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Super Crusaders: simple doesn’t mean poor

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supercrusadersSuperheroes seem like a logical choice for a Role Playing Game; after all being a hero is a very common fantasy. However, while there have been superhero rpgs since the early days of that gaming genre, it’s been very hard to get them “right.” The problem is that Tabletop Games and Comic Books have different approaches. Most RPGs tend to be focused on rules and numbers; most comic books play it loose with facts. As a result it’s hard to adapt characters from the comics in a game, or create original ones that don’t feel somehow “off.”

Luckily, this has been addressed over the years, and currently there are some very good games that manage to both capture the spirit of superheroes while also being easy to play. Some of them, sadly, have fallen between the cracks. This is the case with Super Crusaders.

Originally created by writer Lee Walser, the game came out in 2009. It actually has had three editions, and produced several supplemental sourcebooks, including: an official setting (“Knights of St. George”); a Minions & Monsters book; an Equipment Book; a GM Screen; and a martial arts campaign book.

As explained by its creator, the aim was explicitly to recreate the more idealistic superhero themes (as opposed to the more grim-and-gritty ones) and to have a simple character creation and play system. And it succeeds in it these goals! Creating a character is a simple matter of choosing a Class (describing the character’s combat preferences) and choosing 9 powers from a list. There are other details- equipment, power modifications called Bonuses, weaknesses etc.- but they’re all optional. And the math is pretty simple- rolling a six-sided die a number of times, usually no more than four.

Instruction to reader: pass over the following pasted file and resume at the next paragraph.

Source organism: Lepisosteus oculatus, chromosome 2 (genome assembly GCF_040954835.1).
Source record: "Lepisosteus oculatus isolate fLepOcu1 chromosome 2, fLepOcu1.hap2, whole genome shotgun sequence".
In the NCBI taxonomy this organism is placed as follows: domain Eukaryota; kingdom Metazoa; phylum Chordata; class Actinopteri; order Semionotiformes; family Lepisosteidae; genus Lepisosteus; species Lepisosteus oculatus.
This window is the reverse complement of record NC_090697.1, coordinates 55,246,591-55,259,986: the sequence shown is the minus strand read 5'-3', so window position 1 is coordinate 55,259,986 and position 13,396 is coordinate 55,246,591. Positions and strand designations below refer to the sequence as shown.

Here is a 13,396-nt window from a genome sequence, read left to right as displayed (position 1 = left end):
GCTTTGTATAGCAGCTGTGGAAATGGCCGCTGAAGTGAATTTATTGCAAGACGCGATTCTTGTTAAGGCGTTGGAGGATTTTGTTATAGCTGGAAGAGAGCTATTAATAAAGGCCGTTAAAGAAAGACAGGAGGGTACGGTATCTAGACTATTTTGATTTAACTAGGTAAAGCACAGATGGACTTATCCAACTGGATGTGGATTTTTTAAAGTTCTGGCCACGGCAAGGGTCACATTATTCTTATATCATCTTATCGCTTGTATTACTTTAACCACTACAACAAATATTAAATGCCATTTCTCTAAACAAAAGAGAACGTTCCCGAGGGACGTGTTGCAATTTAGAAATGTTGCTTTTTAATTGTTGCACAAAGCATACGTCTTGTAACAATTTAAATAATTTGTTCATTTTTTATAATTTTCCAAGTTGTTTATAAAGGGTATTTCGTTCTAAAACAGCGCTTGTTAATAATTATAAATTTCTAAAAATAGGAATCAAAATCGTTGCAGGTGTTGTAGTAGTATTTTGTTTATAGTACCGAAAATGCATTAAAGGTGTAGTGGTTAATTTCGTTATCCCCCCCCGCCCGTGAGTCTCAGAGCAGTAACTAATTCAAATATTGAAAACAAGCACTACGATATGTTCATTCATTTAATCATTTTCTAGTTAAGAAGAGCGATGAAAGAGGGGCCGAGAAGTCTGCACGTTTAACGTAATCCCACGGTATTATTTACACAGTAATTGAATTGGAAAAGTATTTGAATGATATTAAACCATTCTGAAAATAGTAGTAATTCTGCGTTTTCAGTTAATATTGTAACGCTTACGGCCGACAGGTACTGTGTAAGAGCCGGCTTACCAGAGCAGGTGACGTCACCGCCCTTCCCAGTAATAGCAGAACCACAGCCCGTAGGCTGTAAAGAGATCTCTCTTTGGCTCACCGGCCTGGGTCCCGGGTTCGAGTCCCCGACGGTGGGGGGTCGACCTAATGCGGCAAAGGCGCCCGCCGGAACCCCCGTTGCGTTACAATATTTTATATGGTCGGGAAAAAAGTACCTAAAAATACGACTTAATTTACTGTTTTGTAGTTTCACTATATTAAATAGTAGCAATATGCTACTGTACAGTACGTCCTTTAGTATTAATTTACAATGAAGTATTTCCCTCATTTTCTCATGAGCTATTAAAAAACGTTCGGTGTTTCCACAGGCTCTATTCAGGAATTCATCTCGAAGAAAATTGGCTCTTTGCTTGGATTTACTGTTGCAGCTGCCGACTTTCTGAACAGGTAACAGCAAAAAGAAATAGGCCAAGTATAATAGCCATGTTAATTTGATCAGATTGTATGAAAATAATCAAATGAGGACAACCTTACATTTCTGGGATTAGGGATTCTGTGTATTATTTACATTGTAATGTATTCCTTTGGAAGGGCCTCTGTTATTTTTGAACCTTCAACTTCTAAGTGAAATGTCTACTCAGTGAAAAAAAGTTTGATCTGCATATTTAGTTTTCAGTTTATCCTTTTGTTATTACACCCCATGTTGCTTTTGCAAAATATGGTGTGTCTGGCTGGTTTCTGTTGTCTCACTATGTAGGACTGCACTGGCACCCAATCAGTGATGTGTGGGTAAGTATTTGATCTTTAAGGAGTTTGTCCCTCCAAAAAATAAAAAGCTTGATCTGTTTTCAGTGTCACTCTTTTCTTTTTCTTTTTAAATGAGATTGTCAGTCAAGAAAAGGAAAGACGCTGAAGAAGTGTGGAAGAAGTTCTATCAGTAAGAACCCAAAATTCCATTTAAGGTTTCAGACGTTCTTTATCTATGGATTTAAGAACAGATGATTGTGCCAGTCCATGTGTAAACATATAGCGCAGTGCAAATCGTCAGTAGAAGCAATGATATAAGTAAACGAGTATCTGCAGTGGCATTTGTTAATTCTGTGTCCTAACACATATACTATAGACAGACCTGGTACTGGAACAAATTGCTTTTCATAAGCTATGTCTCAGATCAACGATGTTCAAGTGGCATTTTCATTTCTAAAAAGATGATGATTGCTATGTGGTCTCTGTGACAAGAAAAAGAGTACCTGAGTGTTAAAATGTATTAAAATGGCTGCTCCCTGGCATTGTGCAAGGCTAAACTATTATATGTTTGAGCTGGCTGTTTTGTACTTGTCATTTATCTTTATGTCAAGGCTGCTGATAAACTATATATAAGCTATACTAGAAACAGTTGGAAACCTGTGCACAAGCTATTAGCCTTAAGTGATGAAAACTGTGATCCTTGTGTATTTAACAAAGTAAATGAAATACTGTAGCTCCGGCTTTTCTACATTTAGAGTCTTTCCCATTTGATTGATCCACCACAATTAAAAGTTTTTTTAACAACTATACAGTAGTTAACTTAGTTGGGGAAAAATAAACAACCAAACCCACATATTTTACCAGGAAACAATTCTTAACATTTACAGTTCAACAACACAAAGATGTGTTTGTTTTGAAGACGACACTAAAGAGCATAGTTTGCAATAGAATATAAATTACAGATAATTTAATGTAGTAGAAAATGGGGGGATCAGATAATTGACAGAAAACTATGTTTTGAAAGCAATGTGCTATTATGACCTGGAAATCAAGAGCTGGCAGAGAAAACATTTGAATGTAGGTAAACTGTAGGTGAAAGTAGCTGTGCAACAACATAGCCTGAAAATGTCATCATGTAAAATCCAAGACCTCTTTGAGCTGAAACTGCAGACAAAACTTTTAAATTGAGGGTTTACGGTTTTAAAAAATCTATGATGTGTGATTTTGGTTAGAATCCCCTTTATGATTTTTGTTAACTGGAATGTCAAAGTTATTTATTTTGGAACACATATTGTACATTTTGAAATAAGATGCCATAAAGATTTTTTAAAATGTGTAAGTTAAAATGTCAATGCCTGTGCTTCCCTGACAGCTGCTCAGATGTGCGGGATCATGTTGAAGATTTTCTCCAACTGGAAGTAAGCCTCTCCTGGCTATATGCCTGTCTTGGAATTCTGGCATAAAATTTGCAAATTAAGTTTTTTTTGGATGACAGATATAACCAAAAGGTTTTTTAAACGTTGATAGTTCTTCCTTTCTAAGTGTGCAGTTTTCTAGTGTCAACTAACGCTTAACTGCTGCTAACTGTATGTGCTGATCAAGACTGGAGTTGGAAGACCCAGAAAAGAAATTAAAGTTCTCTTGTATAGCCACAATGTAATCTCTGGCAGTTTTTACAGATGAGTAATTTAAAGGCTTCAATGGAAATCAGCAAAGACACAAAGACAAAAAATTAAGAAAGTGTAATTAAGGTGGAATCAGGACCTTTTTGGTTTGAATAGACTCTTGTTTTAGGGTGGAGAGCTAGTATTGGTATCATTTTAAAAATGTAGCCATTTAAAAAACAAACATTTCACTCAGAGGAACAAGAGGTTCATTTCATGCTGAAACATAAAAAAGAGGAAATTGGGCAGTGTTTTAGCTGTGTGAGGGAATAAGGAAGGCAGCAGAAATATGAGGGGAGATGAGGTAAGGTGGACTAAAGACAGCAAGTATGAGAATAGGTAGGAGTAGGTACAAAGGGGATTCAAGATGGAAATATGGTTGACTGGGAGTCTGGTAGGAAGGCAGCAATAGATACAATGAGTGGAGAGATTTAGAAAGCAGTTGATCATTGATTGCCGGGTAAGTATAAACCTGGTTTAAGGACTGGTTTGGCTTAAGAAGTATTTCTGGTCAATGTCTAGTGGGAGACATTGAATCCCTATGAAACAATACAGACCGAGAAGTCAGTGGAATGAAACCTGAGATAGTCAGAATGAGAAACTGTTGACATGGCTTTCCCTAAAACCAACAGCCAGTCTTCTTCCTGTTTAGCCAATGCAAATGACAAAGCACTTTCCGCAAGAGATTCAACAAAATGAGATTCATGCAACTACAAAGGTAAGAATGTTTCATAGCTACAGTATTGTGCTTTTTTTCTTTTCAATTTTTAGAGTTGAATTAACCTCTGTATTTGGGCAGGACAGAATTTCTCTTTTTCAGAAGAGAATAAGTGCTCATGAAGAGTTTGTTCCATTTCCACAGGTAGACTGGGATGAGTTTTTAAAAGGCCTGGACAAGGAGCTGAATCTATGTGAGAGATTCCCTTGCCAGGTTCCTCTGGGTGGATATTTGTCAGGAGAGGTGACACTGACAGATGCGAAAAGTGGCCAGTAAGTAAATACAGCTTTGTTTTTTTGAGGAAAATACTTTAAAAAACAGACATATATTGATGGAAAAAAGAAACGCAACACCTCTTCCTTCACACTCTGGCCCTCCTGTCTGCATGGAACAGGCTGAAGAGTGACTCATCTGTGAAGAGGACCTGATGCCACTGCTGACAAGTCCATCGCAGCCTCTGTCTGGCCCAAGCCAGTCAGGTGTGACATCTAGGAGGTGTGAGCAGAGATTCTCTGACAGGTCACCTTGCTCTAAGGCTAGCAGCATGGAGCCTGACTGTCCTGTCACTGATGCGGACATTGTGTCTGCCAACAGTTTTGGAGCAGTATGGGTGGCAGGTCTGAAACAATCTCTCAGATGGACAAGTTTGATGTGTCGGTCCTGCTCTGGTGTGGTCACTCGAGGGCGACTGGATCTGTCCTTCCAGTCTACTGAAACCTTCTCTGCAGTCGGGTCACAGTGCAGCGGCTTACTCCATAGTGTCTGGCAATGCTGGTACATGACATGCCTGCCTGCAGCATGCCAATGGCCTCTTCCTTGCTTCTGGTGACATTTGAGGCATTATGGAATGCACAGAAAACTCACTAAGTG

There are a couple of flaws, of course. Some powers are limited only to non-player characters. This makes sense for most of them- few players would want to have Self-Destruct, for example. However a few would be necessary for certain characters- you need Auto-Clone for Marvel’s Multiple Man, for example. The book does say the Game Master is free to allow these powers to the players- just to be wary of possible abuse.

The books’ real major weakness is the art, which is made by Walser himself. It is crude at best. Now, it is kind of unfair to judge a game where most of the action is happens in the players’ imaginations by the artwork, yet it cannot be denied it influences sales. Also, the game came out at a time when many other similar games were coming out or already on sale.

I also heard a rumor that some people thought the game had a “religious theme” that they found uncomfortable. After having seen most of the books I can assure you this is not true- at least, not more so than the comics themselves. The author is indeed Christian and even wrote a book about Jesus, but that’s separate from this game. You *do* have the option of giving your characters Holy abilities, but you can find such characters in the comics as well- DC’s The Spectre and Zauriel come to mind. And even in the St. George setting, which does contain some religious heroes, they’re a minority, the vast majority are more typical.

I like Super Crusaders; it’s flaws are few and are easily corrected. I hope that someday it gets the recognition it deserves.

If you are interested, you can check out these books for free (all except the Martial Arts book) at game download stores such as RPGNOW or DRIVETHRURPG.

Recommended for: fans of Super Heroes, simple RPGs, and idealistic themes.


Author: El Sijo

50 years old, male, single, from Puerto Rico.

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